I am being intimidated at work after filing an ADA denial claim in Illinois.

UPDATED: Oct 1, 2022

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I am being intimidated at work after filing an ADA denial claim in Illinois.

I have been waiting a year and during
this time the HR director has twice
threatened to fire me for
insubordination. Also another
employee who retaliated with a threat
of violence has now showed up at the
building where I was transferred stating
to a manager that he just came to see
if he was still able to enter the building
with his keycard. Is there anything I
can do other than reporting the

Asked on January 12, 2018 under Employment Labor Law, Illinois


SJZ, Member, New York Bar / FreeAdvice Contributing Attorney

Answered 4 years ago | Contributor

The issue is: were you insubordinate? If you were, you may be disciplined or threatened with discipline for it, even if you had filed an ADA denial claim--filing the claim does not prevent you from suffering adverse consequences for how you act or what you do at work.
If, however, you believe you were not insubordinate and that this is retaliation for having filed your ADA claim, contact the agency with which you filed the claim (e.g your state equal/civil rights agency or the federal EEOC) and make them aware of this apparent retaliation, since it is illegal to retaliate against an employee for filing a discrimination or reasonable accommodation claim.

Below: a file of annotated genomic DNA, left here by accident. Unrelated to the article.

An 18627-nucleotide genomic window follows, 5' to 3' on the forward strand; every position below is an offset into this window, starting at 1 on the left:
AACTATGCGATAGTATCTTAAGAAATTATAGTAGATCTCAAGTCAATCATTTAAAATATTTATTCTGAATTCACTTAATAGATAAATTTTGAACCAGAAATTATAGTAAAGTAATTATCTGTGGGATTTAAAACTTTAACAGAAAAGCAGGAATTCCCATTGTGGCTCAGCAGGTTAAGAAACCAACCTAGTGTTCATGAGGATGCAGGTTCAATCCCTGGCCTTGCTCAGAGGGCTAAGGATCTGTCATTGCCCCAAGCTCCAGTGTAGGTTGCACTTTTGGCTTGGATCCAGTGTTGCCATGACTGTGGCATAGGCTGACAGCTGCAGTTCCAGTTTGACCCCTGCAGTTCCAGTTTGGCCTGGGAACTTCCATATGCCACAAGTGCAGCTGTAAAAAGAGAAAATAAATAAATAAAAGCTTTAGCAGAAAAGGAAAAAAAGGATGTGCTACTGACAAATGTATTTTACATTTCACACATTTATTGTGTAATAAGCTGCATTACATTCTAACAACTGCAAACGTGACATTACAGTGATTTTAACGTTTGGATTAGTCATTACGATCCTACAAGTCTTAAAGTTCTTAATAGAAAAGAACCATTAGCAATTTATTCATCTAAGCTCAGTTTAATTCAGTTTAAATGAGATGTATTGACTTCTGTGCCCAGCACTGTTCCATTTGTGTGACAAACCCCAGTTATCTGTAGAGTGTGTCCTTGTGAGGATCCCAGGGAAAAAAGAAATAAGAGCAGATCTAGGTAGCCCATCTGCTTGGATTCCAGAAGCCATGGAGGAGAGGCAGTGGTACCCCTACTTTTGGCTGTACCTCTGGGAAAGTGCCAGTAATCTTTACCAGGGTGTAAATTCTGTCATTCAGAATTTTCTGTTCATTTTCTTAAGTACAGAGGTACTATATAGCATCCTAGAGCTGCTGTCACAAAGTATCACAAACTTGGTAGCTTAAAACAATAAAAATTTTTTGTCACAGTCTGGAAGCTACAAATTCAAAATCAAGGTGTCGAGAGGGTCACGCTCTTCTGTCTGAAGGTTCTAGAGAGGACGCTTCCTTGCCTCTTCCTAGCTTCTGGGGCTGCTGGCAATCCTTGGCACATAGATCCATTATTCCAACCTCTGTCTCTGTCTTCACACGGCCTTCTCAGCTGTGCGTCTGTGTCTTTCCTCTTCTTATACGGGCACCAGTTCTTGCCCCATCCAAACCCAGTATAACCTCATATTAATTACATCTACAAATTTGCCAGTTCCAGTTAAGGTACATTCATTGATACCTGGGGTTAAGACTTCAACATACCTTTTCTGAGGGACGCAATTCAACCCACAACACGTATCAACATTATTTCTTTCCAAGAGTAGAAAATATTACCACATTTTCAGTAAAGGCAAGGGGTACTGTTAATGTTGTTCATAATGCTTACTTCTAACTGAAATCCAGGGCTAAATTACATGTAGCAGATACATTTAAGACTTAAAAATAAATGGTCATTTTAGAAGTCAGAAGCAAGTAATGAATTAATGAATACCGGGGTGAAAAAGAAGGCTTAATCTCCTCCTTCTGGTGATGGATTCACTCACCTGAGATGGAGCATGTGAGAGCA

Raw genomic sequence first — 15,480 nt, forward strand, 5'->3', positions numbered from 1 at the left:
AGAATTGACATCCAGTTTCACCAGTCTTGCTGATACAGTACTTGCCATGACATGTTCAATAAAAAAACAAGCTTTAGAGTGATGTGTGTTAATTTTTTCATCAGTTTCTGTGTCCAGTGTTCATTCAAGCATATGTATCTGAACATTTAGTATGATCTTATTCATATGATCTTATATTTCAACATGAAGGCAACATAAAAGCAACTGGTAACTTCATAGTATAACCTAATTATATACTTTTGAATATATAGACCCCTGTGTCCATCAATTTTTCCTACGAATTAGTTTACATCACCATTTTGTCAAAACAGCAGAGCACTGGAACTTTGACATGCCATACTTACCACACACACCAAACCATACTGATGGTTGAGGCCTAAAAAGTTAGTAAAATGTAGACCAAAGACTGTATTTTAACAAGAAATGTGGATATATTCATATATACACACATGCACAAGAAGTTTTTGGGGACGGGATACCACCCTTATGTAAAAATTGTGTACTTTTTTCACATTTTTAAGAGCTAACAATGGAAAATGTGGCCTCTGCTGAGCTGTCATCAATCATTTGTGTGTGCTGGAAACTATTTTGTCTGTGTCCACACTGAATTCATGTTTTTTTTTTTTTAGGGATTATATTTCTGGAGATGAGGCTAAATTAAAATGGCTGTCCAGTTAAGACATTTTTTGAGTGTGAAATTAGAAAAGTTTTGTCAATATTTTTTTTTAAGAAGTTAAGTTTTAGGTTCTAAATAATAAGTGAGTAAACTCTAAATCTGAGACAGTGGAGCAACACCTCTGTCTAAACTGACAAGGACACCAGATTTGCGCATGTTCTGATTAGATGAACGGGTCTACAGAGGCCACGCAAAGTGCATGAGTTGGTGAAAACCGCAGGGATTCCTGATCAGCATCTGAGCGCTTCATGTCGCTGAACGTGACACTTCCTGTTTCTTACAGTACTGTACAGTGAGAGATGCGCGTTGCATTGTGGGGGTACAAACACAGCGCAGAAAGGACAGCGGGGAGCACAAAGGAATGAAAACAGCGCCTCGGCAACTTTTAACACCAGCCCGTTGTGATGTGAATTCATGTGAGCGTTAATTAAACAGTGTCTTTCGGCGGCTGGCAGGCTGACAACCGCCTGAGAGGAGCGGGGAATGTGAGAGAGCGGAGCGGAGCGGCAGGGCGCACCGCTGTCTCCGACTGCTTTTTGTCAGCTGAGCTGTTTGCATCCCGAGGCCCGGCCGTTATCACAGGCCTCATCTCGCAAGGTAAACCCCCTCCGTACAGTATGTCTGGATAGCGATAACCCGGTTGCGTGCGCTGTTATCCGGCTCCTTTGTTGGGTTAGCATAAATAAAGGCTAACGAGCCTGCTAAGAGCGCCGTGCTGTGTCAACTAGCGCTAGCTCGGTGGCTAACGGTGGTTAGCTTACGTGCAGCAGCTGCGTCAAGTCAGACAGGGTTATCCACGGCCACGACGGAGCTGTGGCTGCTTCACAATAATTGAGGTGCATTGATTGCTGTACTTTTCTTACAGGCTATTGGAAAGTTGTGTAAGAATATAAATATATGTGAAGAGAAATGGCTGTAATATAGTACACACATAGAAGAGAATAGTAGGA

IMPORTANT NOTICE: The Answer(s) provided above are for general information only. The attorney providing the answer was not serving as the attorney for the person submitting the question or in any attorney-client relationship with such person. Laws may vary from state to state, and sometimes change. Tiny variations in the facts, or a fact not set forth in a question, often can change a legal outcome or an attorney's conclusion. Although AttorneyPages.com has verified the attorney was admitted to practice law in at least one jurisdiction, he or she may not be authorized to practice law in the jurisdiction referred to in the question, nor is he or she necessarily experienced in the area of the law involved. Unlike the information in the Answer(s) above, upon which you should NOT rely, for personal advice you can rely upon we suggest you retain an attorney to represent you.

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